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We're all wrestling with what’s best for students: National Education Association President

Becky Pringle, National Education Association President joins Yahoo Finance’s On The Move panel to break down how the coronavirus crisis has created back to school concerns for children, parents and teachers.

Video Transcript

ADAM SHAPIRO: Welcome back to "Yahoo Finance On the Move." All of us, no matter how successful, owe something to a teacher in our past who took the time to help us learn one of those key lessons, if not several, that you need to succeed. Joining us now to talk about education the United States and what's happening during the pandemic is the president of the National Education Association, Becky Pringle. She's the new president of the organization, the largest labor union in the country.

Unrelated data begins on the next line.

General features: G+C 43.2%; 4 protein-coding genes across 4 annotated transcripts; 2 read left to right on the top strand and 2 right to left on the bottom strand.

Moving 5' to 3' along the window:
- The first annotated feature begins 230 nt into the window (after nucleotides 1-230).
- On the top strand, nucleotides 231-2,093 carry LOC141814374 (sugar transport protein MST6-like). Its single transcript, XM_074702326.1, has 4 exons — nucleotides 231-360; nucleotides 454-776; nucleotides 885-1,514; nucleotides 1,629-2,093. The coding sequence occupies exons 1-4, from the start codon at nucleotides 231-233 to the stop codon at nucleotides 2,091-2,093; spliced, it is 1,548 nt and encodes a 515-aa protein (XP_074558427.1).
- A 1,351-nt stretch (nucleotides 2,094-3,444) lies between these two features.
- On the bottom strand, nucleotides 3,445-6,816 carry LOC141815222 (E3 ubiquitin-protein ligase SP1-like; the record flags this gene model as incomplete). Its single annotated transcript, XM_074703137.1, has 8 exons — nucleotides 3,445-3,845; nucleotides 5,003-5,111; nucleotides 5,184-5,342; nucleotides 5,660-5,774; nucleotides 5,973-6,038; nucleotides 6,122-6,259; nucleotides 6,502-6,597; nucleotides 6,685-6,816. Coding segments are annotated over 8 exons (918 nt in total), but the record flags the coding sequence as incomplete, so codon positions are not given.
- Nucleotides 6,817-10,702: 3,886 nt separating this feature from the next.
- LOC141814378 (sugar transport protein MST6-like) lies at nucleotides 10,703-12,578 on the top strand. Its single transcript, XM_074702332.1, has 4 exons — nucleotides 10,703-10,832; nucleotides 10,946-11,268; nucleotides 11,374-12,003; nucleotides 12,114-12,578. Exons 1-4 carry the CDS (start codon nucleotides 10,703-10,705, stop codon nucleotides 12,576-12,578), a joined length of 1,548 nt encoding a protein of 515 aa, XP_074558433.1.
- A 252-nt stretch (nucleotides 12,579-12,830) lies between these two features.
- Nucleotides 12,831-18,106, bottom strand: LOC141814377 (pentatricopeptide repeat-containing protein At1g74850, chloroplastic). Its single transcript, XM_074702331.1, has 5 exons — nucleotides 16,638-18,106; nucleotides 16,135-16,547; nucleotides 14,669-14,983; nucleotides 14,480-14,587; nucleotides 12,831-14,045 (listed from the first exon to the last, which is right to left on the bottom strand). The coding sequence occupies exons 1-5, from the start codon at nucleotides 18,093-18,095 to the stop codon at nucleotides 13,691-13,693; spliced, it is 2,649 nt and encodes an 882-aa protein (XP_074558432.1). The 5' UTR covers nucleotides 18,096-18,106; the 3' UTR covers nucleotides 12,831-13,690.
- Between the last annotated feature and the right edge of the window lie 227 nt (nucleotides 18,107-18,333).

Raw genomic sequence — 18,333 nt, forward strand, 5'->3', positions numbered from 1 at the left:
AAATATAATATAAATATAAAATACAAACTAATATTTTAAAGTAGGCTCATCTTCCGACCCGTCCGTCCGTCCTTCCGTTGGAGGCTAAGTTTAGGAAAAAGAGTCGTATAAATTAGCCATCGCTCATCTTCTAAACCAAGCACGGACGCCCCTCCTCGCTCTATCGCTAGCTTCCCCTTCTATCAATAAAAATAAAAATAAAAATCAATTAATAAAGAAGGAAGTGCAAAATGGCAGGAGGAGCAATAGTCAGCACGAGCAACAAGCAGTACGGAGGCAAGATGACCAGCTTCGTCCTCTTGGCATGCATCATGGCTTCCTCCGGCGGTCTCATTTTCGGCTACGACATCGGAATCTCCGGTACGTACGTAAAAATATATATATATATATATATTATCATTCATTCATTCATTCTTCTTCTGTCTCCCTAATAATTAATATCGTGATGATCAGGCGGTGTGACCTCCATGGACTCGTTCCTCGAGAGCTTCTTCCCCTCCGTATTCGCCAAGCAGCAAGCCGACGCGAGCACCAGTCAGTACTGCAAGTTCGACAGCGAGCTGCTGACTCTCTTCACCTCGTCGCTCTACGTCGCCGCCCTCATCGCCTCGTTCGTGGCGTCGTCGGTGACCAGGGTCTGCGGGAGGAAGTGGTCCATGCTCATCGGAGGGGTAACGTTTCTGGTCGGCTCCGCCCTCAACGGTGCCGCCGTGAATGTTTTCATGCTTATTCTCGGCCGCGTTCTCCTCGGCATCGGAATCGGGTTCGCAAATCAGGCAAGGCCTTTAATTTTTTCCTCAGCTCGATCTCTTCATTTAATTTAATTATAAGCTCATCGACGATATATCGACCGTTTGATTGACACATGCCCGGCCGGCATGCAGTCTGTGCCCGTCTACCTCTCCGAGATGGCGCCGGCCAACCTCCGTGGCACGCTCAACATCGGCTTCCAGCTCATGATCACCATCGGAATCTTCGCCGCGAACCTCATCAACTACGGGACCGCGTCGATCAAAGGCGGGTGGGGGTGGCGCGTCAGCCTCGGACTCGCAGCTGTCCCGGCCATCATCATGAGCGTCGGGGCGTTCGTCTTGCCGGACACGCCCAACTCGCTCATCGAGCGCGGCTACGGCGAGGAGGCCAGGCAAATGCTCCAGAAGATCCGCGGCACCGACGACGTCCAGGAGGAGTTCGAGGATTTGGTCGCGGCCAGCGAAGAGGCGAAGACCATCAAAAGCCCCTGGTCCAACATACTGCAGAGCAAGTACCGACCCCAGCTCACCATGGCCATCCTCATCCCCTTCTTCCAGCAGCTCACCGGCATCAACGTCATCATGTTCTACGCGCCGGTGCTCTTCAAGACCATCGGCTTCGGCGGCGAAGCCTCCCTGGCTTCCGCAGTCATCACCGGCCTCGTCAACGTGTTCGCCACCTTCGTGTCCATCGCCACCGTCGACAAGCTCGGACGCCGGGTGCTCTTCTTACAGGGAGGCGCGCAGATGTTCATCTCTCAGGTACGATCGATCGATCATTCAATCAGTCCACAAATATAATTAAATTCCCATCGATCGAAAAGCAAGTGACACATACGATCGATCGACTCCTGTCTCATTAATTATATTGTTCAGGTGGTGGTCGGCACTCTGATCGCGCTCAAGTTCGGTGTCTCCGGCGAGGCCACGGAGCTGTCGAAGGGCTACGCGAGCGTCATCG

And it's good to have you here, but never has it been more crucial that we understand the risks that teachers are facing, along with students-- 97,000 children testing positive for coronavirus. And we have this mishmash of procedures to open nationwide. What do we all need to know?

BECKY PRINGLE: Well, first of all, it is so good to join you here. I have been honored and humbled by the members of the National Education Association asking me to lead in this moment. And this is a moment like none other as we all prepare for what we'll bring-- what we'll bring to our schools, to our educators, to our students and our families and communities this fall. We're all wrestling with what is best for students.

Our educators want to be back in school with our students. When they were asked to leave their classrooms at a moment's notice back in the spring, no one was ready for that. No one was ready. As we think about making choices about whether to put our school-- our students back in those schools-- these are the things that we are asking-- really, at this point, Adam, we're demanding that our country provide for students.